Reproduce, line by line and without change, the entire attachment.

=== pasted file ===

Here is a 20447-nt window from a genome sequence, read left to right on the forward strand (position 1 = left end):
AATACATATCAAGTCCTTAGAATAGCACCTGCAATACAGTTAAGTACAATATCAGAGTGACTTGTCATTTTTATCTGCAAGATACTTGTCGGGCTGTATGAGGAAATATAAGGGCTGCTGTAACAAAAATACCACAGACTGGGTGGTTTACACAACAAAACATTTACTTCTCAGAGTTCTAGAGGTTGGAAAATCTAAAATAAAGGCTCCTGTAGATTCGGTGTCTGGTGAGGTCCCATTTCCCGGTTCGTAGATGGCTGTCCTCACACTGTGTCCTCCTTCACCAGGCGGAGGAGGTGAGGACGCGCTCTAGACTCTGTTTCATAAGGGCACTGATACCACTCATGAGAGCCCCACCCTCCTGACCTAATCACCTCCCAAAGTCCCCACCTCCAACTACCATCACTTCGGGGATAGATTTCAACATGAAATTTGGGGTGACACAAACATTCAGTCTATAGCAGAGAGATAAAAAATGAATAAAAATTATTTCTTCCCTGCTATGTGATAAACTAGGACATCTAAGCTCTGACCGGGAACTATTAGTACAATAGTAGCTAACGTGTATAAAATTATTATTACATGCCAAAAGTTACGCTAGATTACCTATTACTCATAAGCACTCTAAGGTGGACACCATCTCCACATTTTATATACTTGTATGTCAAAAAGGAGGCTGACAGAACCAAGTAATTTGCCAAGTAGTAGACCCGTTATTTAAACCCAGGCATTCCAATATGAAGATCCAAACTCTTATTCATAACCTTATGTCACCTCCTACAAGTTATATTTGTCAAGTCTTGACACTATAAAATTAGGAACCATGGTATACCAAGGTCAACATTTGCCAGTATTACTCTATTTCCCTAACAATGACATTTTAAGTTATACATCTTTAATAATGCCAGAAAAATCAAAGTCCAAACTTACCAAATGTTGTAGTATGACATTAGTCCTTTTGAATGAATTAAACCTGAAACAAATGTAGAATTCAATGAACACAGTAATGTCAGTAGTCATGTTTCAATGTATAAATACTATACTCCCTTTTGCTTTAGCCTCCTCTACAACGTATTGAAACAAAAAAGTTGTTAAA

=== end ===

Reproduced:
Here is a 20447-nt window from a genome sequence, read left to right on the forward strand (position 1 = left end):
AATACATATCAAGTCCTTAGAATAGCACCTGCAATACAGTTAAGTACAATATCAGAGTGACTTGTCATTTTTATCTGCAAGATACTTGTCGGGCTGTATGAGGAAATATAAGGGCTGCTGTAACAAAAATACCACAGACTGGGTGGTTTACACAACAAAACATTTACTTCTCAGAGTTCTAGAGGTTGGAAAATCTAAAATAAAGGCTCCTGTAGATTCGGTGTCTGGTGAGGTCCCATTTCCCGGTTCGTAGATGGCTGTCCTCACACTGTGTCCTCCTTCACCAGGCGGAGGAGGTGAGGACGCGCTCTAGACTCTGTTTCATAAGGGCACTGATACCACTCATGAGAGCCCCACCCTCCTGACCTAATCACCTCCCAAAGTCCCCACCTCCAACTACCATCACTTCGGGGATAGATTTCAACATGAAATTTGGGGTGACACAAACATTCAGTCTATAGCAGAGAGATAAAAAATGAATAAAAATTATTTCTTCCCTGCTATGTGATAAACTAGGACATCTAAGCTCTGACCGGGAACTATTAGTACAATAGTAGCTAACGTGTATAAAATTATTATTACATGCCAAAAGTTACGCTAGATTACCTATTACTCATAAGCACTCTAAGGTGGACACCATCTCCACATTTTATATACTTGTATGTCAAAAAGGAGGCTGACAGAACCAAGTAATTTGCCAAGTAGTAGACCCGTTATTTAAACCCAGGCATTCCAATATGAAGATCCAAACTCTTATTCATAACCTTATGTCACCTCCTACAAGTTATATTTGTCAAGTCTTGACACTATAAAATTAGGAACCATGGTATACCAAGGTCAACATTTGCCAGTATTACTCTATTTCCCTAACAATGACATTTTAAGTTATACATCTTTAATAATGCCAGAAAAATCAAAGTCCAAACTTACCAAATGTTGTAGTATGACATTAGTCCTTTTGAATGAATTAAACCTGAAACAAATGTAGAATTCAATGAACACAGTAATGTCAGTAGTCATGTTTCAATGTATAAATACTATACTCCCTTTTGCTTTAGCCTCCTCTACAACGTATTGAAACAAAAAAGTTGTTAAA